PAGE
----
Vine by Michael Williams book tour



Welcome to my stop on the Vine : An Urban Legend tour. Author Michael Williams stops by for an interview.



Amateur theatre director Stephen Thorne plots a sensational production of a Greek tragedy in order to ruffle feathers in the small city where he lives. Accompanied by an eccentric and fly-by-night cast and crew, he prepares for opening night, unaware that as he unleashes the play, he has drawn the attention of ancient and powerful forces.
Michael Williams’ Vine weds Greek Tragedy and urban legend with dangerous intoxication, as the drama rushes to its dark and inevitable conclusion.






Please tell me about yourself –

Hi!  I’m Michael Williams, and it’s great to have this conversation.

I was born in Louisville, Kentucky, and am back in that area of the U.S. after a number of travels and stays in far-flung regions. Over the past 25 years, I have written a number of strange novels, from the early Weasel’s Luck and Galen Beknighted in the DRAGONLANCE series to novels like Arcady, which was singled out for praise by Locus and Asimov’s magazines.  Trajan’s Arch (2010) was my eleventh novel, the first published with Blackwyrm Press; I’ve been with Blackwyrm for a couple of years now, and on this blog tour I am promoting my newest book, Vine: An Urban Legend.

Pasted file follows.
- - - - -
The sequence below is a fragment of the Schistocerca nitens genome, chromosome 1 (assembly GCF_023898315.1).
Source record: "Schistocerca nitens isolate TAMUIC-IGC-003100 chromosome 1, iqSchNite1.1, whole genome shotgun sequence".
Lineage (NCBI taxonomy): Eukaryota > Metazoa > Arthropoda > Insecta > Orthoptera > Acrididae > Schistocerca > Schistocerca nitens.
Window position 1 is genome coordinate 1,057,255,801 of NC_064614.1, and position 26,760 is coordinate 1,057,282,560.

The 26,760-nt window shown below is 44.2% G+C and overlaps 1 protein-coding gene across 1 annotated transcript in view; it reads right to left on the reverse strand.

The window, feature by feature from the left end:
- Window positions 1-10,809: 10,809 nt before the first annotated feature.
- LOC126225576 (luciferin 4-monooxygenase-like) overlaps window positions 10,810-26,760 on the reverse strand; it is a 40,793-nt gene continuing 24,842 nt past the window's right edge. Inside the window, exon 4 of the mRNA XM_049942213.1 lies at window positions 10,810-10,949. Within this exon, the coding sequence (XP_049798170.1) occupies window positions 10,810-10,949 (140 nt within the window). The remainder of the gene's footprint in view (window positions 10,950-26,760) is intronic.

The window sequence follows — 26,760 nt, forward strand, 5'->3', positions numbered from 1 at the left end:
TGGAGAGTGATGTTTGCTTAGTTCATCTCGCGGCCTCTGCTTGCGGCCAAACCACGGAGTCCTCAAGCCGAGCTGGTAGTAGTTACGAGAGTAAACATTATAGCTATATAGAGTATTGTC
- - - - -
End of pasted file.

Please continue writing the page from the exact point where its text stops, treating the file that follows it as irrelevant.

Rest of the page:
I am an Assistant Professor in Humanities at the University of Louisville.  I am married, and have two grown sons.

What is something about you that no one knows? –

During my college years, I was a house painter in Vermont.  It was certainly seasonal work, since winter started very early up that way, and cut down all the outside possibilities. But it was great work.  Quiet and meditative way up on a ladder, the summers never that hot for a Southern boy.  You could focus enough mentally to get the job right, while still unhooking part of your mind to dream, to imagine, to speculate.  I probably brushed a couple of windows thinking of stories—wasn’t the best painter on the crew, by any stretch—but I loved it there,  And you could pass by the houses later, and there was a sense of accomplishment of seeing your handiwork so prominent and visible.

Some favorite books and authors? –

Tolkien’s Lord of the Rings. John Crowley’s Little, Big.  Robert Holdstock’s Mythago Wood.  Gabriel Garcia Marquez’s Hundred Years of Solitude.  Anything by Hermann Hesse, Peter Straub, Angela Carter.

What are you reading now? –

Two things.  Siegfried Kracauer’s From Caligari to Hitler, which is a study of German silent film from the beginning to the switch-over to sound in the late 1920s.  A fascinating period, and since I’m into silent film at the moment, a really compelling subject. Kelly Link’s Pretty Monsters.  I usually avoid like the plague books categorized as Young Adult (perhaps because I am neither young nor an adult?), but Link is a superb, imaginative storyteller, and I’m finding myself swept up by her work.

What is your writing space and routine like? –